Scientists Are Observing Changes In Birds Migrating In Wisconsin
It's bird migration season in Wisconsin, and scientists are noticing unsettling changes.
Ornithologist Bill Mueller is among them. As the director of the Western Great Lake Bird and Bat Observatory north of Port Washington, he has been observing a drop in numbers over recent years.
Mueller coordinates counts of bird species that nest and migrate through Wisconsin. While he celebrates every song bird and water fowl he sees, Mueller is hearing and seeing fewer.
"Mid-May signals peak migration. When there’s a low-cloud ceiling and you go to a place where there isn't a lot of road noise, the birds are 500 meters above the ground and they're all talking to one another. They're not singing. They're just giving contact calls. But you can hear a flock of 100,000 birds," Mueller says.
Hundreds of thousands of birds fly over southeastern Wisconsin during some peak nights of migration.
That might sound like a huge number, yet Mueller says bird populations are declining among species throughout North America and around the world.
"A third of [North America] avifauna is in decline, and globally one out of eight species is threatened or endangered," Mueller says.
At least eight species of aerial insectivores — birds that snatch their insect prey while in flight — are sharply declining, says Mueller. Those being impacted include the purple martin and the common nighthawk.
One type of bird many Wisconsinites may be used to seeing is the Canada goose. Historically, these large geese migrate through Wisconsin in the spring. Mueller says some that found themselves in urban settings, such as Milwaukee, have become sedentary and so acclimated that they only migrate if winter conditions are extreme.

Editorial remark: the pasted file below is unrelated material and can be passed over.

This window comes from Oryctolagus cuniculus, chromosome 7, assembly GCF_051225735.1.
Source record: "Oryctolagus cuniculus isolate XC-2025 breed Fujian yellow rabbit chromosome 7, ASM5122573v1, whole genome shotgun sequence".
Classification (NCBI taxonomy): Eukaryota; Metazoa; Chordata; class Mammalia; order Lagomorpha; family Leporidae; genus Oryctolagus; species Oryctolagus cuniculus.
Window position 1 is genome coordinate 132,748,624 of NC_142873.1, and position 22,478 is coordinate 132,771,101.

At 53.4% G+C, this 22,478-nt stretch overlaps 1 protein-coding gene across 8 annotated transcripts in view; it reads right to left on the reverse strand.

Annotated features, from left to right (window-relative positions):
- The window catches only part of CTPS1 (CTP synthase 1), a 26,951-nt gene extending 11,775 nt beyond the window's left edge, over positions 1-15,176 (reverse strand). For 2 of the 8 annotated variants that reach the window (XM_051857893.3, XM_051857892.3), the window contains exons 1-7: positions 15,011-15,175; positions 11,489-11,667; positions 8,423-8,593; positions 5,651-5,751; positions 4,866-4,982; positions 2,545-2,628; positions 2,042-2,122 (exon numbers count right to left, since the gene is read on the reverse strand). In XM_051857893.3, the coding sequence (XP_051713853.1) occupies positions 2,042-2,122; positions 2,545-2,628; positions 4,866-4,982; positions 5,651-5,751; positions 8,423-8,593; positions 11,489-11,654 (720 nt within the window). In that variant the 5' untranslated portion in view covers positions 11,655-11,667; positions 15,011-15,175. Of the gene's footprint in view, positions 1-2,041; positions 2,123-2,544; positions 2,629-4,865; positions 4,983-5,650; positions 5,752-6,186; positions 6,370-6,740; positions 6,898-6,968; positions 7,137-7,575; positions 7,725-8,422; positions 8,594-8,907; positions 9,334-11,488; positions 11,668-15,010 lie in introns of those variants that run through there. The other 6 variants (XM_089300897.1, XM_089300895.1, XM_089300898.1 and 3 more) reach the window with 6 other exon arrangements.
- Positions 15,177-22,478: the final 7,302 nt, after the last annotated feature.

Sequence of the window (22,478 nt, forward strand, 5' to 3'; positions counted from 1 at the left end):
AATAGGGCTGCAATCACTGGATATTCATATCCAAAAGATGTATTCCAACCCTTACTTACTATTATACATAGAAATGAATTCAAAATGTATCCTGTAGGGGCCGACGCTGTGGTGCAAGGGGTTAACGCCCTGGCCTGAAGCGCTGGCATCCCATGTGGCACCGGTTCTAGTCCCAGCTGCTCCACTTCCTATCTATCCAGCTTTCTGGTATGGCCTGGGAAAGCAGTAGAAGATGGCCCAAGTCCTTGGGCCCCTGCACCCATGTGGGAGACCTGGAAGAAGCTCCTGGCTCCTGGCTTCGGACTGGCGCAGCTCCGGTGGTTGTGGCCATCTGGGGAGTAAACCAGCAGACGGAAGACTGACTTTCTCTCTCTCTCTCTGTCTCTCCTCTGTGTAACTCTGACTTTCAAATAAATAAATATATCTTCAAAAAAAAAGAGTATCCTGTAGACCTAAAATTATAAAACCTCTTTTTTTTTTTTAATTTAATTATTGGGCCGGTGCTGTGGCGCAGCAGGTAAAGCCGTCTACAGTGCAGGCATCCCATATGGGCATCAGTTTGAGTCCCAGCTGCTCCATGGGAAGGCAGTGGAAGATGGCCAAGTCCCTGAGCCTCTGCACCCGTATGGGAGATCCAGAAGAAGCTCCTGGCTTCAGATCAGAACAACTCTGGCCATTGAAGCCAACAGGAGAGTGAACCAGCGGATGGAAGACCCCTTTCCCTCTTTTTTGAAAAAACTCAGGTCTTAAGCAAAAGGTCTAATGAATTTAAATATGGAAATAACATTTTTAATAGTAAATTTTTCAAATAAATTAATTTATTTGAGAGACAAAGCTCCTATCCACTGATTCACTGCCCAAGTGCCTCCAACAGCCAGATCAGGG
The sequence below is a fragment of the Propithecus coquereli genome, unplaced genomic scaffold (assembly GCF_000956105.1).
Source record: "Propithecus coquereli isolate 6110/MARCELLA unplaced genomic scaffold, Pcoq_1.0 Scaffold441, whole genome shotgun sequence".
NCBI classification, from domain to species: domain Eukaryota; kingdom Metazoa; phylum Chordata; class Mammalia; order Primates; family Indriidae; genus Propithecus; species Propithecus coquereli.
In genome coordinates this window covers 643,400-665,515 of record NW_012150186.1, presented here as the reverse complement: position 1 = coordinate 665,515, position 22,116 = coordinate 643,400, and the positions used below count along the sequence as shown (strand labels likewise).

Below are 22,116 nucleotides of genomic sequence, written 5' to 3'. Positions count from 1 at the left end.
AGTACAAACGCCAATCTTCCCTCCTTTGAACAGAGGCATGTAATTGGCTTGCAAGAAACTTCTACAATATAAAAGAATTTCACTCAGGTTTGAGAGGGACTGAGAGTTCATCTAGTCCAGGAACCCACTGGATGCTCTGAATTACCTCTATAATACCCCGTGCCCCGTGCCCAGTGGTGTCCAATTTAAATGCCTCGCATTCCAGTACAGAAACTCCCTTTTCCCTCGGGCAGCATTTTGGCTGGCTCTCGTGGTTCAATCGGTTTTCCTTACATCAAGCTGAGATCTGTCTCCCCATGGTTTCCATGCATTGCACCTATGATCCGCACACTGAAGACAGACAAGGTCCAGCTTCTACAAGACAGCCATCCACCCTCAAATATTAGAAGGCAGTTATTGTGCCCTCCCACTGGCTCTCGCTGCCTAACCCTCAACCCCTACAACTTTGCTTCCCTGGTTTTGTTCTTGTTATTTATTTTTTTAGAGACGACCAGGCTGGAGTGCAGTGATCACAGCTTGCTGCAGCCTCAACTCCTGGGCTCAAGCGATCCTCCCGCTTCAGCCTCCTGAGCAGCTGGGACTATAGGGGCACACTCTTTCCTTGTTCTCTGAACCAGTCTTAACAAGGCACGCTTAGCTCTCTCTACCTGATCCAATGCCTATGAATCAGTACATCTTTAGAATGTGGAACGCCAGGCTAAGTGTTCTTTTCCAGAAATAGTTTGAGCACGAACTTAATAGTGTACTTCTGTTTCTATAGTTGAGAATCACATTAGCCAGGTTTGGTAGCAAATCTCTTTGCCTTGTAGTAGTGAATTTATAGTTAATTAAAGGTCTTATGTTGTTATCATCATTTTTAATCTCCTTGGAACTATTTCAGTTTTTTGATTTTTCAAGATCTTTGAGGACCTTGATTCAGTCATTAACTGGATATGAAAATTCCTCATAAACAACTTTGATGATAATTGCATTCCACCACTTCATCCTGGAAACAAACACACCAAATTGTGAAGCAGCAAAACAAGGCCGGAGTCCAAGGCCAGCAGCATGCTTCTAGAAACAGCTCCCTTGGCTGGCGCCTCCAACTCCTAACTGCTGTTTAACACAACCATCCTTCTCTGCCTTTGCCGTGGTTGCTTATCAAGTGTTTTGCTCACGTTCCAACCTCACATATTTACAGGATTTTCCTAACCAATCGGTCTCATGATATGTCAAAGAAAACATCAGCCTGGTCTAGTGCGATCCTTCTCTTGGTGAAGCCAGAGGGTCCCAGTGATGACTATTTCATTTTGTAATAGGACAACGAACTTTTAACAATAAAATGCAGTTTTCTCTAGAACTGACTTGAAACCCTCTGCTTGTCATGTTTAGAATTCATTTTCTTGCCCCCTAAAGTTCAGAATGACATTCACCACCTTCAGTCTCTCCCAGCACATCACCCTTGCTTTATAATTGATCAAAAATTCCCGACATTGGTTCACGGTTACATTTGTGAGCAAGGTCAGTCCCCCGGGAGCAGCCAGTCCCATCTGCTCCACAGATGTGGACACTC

"The geese are grazers, so that's why they gravitate to grassy parks and golf courses. Later afternoons they mosey down to open water where they sleep in open water where they are safer from predators," Mueller explains.
And many Canada geese, Bill Mueller says, are not only surviving, they're thriving.
But the yellow warbler may be facing the challenge of not finding food when it needs it.
These are among the birds whose migration is timed with the emergence of leaf-eating insects. Mueller says yellow warblers, for example, need that food after their long migration.
"They need to find something to eat when they get here, otherwise they're not going to make it and they especially won't be successful in raising any young," Mueller says.
He says scientists are studying whether the changing climate will cause caterpillars to emerge sooner, leaving birds like the yellow warbler hungry when they show up in Wisconsin at their usual time.
"Is a mismatch happening between the timing of the emergence of these leaf-eating insects and the arrival of these spring migrant birds? And if it's mismatched enough, that could have a serious impact on their survival," Mueller says.
What Can You Do To Protect Birds?
Mueller says the interwoven ecosystem is complicated. So too are the factors that impact its balance. But there are a few things you can do to help protect birds.
He suggests people focus on removing threats to birds and other creatures. So, he says:
- Don't overuse pesticides
- Make your home bird-safe
- Keep pet cats inside
Mueller says preserving and protecting wildlife habitat tops the list.
And if we eliminate human-driven threats, he says some bird species might rebound.
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